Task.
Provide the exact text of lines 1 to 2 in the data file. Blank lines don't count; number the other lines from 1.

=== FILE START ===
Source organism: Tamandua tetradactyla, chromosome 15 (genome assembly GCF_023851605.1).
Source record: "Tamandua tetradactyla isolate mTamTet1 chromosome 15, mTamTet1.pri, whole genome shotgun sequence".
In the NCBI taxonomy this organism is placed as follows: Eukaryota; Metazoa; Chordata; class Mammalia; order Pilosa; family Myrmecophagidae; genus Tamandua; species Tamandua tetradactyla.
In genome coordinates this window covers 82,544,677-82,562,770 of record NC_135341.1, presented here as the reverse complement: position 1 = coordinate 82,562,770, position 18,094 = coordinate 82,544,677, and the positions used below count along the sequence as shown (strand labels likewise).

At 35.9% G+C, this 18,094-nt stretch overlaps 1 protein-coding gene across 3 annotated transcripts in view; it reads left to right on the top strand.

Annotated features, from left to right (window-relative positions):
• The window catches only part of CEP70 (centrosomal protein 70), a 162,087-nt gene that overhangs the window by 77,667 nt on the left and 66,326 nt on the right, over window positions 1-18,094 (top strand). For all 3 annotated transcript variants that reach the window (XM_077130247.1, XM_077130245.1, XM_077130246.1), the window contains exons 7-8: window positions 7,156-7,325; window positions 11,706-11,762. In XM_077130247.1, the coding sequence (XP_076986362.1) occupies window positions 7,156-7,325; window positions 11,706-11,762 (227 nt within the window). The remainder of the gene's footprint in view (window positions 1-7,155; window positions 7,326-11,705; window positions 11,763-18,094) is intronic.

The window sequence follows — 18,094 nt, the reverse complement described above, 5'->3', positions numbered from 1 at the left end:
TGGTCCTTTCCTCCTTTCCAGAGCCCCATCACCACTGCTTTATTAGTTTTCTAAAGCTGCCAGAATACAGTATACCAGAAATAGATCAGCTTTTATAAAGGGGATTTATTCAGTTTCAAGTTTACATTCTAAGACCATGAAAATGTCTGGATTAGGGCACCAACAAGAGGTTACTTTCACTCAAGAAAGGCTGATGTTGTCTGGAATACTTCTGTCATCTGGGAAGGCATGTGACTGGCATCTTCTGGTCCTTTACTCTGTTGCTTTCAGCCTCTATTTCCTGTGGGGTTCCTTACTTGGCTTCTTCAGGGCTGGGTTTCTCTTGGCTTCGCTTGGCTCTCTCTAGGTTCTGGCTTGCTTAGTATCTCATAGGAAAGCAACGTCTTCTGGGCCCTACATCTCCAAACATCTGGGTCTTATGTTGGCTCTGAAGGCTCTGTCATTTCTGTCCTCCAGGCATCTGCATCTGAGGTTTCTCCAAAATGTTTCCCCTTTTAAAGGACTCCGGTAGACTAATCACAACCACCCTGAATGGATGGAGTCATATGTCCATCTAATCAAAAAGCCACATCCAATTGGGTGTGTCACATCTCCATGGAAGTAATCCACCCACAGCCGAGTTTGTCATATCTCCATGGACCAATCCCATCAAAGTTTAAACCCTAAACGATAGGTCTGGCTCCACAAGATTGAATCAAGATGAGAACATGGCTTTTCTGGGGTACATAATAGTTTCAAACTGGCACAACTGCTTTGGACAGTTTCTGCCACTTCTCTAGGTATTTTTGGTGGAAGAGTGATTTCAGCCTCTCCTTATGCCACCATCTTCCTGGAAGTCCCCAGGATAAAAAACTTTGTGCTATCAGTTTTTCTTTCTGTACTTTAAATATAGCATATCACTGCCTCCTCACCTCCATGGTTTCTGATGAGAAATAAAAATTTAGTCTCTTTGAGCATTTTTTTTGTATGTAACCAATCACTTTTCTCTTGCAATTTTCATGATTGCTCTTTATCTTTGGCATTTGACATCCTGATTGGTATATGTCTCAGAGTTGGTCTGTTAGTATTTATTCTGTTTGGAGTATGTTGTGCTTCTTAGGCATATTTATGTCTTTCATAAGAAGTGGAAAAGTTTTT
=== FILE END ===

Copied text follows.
Source organism: Tamandua tetradactyla, chromosome 15 (genome assembly GCF_023851605.1).
Source record: "Tamandua tetradactyla isolate mTamTet1 chromosome 15, mTamTet1.pri, whole genome shotgun sequence".